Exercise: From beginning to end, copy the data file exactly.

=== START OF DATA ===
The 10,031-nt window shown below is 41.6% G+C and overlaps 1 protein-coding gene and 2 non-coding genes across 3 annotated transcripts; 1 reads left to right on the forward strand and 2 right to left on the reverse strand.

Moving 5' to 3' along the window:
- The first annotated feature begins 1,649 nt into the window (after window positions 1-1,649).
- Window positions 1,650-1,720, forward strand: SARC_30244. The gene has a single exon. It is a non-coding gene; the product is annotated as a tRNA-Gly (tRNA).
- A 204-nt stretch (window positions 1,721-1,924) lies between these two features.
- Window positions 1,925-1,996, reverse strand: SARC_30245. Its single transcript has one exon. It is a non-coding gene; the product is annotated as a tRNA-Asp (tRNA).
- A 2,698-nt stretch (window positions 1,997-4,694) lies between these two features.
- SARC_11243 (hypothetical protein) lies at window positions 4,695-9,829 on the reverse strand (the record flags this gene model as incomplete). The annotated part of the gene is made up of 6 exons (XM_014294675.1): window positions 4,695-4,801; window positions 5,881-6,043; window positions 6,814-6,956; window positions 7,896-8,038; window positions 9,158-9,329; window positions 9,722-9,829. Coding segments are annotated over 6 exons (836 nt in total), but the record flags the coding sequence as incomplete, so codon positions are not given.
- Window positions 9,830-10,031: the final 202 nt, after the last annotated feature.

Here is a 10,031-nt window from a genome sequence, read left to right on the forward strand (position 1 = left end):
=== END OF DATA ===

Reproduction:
The 10,031-nt window shown below is 41.6% G+C and overlaps 1 protein-coding gene and 2 non-coding genes across 3 annotated transcripts; 1 reads left to right on the forward strand and 2 right to left on the reverse strand.

Moving 5' to 3' along the window:
- The first annotated feature begins 1,649 nt into the window (after window positions 1-1,649).
- Window positions 1,650-1,720, forward strand: SARC_30244. The gene has a single exon. It is a non-coding gene; the product is annotated as a tRNA-Gly (tRNA).
- A 204-nt stretch (window positions 1,721-1,924) lies between these two features.
- Window positions 1,925-1,996, reverse strand: SARC_30245. Its single transcript has one exon. It is a non-coding gene; the product is annotated as a tRNA-Asp (tRNA).
- A 2,698-nt stretch (window positions 1,997-4,694) lies between these two features.
- SARC_11243 (hypothetical protein) lies at window positions 4,695-9,829 on the reverse strand (the record flags this gene model as incomplete). The annotated part of the gene is made up of 6 exons (XM_014294675.1): window positions 4,695-4,801; window positions 5,881-6,043; window positions 6,814-6,956; window positions 7,896-8,038; window positions 9,158-9,329; window positions 9,722-9,829. Coding segments are annotated over 6 exons (836 nt in total), but the record flags the coding sequence as incomplete, so codon positions are not given.
- Window positions 9,830-10,031: the final 202 nt, after the last annotated feature.

Here is a 10,031-nt window from a genome sequence, read left to right on the forward strand (position 1 = left end):